Innovation requires trial and error.
This is true for any organization, but especially within an industrial engineering firm where team collaboration is critical to delivering a successful project.
In this interview, Engineering Manager, Jennifer Gray, talks about the need to have a safe environment for your team.
Jennifer recounts stories from her long career at Vista Projects to highlight how feeling safe within a team can build trust and improve quality.
About her experience as a young engineer working with Vista’s Founder, Alex Campbell, Jennifer says:
The Importance of Trust
Years later, as a Mechanical Engineering Manager, Jennifer paid that experience forward by trusting the engineers on her team.
The importance of trust within the workplace goes beyond your internal team structure and Jennifer also explains the benefit of having trust with clients.
When you know you’re trusted, it creates the right environment for innovation and good ideas. She says, “that empowers us even more to do a really good job.”
Read the Full Transcript – The Importance of Trust in Building a Culture of Innovation with Your Teams and Clients
Vista has always been a forward-thinking engineering company.
You know, back in the day, you know, 20 or 30 years ago, that was different.
But that approach to fit-for-purpose, but always providing the client the best we can, always thinking of a better way to do things.
I remember when I first started at Vista, it was maybe several years in, but you know there’s this procedure we do. And we do it all the time.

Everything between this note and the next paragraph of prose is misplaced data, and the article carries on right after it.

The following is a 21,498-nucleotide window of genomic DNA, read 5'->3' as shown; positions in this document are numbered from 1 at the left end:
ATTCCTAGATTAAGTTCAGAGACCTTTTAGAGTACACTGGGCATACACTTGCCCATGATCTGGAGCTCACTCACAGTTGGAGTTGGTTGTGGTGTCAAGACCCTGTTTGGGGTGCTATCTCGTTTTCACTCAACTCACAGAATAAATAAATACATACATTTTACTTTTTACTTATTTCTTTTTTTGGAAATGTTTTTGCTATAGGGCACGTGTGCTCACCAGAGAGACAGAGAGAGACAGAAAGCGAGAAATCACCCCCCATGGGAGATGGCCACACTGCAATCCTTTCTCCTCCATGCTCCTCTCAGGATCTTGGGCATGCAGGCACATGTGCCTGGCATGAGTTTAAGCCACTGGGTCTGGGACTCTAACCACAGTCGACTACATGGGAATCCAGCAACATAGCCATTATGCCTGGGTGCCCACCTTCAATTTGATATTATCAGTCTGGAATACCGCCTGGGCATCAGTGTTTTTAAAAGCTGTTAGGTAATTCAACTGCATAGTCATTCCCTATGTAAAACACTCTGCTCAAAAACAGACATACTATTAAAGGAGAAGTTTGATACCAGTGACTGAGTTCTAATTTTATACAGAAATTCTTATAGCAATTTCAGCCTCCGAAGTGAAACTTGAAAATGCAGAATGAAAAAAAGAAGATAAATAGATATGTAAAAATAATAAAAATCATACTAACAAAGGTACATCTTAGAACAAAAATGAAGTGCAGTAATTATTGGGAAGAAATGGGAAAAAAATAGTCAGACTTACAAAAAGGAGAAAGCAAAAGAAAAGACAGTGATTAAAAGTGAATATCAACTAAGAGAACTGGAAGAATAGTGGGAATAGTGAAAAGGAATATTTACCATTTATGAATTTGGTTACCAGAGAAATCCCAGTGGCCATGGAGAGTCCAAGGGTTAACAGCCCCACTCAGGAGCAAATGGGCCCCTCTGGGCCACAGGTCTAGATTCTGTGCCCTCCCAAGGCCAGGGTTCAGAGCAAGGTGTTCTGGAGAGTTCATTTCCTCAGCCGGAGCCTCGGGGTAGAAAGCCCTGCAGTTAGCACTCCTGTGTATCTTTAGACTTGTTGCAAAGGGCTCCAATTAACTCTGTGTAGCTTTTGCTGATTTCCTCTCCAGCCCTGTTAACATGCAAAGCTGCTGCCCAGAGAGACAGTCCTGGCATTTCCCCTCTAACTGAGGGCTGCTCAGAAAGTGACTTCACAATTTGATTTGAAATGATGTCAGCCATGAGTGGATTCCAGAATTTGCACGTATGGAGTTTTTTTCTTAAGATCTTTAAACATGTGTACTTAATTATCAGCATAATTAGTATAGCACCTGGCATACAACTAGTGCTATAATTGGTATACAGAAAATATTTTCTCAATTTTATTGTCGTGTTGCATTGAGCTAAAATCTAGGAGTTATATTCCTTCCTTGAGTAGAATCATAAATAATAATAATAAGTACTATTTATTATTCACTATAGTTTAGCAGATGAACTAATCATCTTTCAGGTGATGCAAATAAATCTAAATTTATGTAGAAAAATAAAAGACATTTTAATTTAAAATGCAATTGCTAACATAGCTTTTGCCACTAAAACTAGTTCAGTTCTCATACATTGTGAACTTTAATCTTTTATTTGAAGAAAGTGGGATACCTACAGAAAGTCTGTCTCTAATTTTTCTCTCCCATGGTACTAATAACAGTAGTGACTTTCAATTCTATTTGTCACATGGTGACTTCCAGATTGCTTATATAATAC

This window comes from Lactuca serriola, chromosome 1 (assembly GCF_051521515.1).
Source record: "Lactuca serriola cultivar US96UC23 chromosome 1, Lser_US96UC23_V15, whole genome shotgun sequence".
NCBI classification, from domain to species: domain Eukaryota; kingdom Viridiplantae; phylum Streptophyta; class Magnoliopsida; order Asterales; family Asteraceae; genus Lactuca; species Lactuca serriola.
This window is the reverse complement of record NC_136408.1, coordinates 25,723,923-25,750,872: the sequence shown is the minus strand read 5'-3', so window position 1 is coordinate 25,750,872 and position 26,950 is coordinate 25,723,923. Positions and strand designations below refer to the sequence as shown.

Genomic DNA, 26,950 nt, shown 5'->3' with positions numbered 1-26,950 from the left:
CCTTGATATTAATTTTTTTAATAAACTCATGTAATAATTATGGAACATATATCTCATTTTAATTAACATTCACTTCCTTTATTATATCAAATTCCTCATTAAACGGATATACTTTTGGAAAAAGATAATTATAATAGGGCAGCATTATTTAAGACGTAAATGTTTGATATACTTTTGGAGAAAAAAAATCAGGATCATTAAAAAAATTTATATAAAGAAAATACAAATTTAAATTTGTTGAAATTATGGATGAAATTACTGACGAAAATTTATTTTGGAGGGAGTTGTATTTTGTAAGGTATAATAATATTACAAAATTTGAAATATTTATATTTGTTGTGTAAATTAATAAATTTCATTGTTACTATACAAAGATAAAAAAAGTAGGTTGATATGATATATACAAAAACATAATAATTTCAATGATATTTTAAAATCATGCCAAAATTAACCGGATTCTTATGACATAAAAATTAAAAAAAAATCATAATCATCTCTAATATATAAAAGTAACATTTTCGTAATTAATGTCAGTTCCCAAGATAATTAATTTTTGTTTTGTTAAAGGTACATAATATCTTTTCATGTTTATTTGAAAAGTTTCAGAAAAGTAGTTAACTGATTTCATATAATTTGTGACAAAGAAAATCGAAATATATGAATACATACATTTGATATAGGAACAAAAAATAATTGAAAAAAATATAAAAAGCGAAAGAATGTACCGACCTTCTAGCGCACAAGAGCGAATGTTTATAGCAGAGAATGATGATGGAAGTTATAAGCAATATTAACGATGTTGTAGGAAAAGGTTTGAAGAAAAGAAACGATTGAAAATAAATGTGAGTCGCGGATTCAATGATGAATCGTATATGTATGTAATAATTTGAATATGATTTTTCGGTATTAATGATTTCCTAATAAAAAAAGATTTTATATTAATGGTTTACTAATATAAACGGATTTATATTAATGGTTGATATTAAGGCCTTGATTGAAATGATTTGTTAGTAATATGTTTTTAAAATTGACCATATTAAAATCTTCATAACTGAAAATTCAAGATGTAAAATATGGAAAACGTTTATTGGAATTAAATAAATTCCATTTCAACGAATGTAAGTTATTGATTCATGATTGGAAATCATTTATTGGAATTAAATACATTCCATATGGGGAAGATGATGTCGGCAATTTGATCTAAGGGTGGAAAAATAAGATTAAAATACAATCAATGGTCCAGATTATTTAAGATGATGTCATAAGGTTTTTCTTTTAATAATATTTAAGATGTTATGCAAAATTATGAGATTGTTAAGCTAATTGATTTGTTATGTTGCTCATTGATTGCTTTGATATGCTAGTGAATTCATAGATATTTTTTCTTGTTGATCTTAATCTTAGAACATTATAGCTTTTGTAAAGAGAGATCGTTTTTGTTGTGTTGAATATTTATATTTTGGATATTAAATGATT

I can make it better.
And I remember going into Alex’s office… I knocked on the door. It was a couple of weeks before Christmas.
I said, “Alex, I wanna spend next week, and I wanna get,” it was the material requisition. I said, “It’s not working, I wanna fix it. “I can fix it this week. It’s quiet before Christmas, let me fix it.”
And he just looks at me, “I’ll spend next week and I’ll do it.”
And I did. And that tool is still used today.
It’s come a long way. You know we made that step change. I was allowed to innovate.
I was allowed to do what needed to be done to that tool. And now it’s evolved. It’s gotten better and better over the years but even back then, “Hey, let’s do this more efficiently.” I said, “I can get this more efficient.”
You create an environment that you trust the employees. I remember as a mechanical lead I would have what we call the coffee meetings in the morning just to set the day.
“Hey, what does everybody working on?” Everybody got a few seconds to say what they needed what they’re doing, what troubles they’re having.
And I remember the young engineer was asking me questions and I would tell him, “I trust your judgment.”
And I remember he was taken back. He was taken back for a long time. And I’m like, “Bob, I trust you, I trust your judgment.
“If I didn’t trust you, you wouldn’t be here.” I said, “If you have a question, come see me “but I trust you.”
And you know, I took a course at Harvard and they reiterated that to me in a different way. You got to where you are in life because somebody or people along the way trusted you.
And if you think about that statement for a minute, it’s true.
Everything you’ve done, somebody’s had to trust you. And so I think trust is very important.
Yes, our clients very much trust Vista and that empowers us even more to do a really good job.
Like it just creates the right environment for innovation and good ideas. People aren’t frightened to speak up and say, “Hey what about doing this?”
And I know I’ve spoken up in a meeting and I’ve said, “Hey about doing this…”
I’m like, “Yeah okay, you’re right.” But it was a safe environment for me to say that.
And that’s important cause not every idea is gonna be a good idea, but that one, hey, what do they say in hockey, if you don’t shoot at the goal, you’ll never score.
So it’s gotta be a safe environment.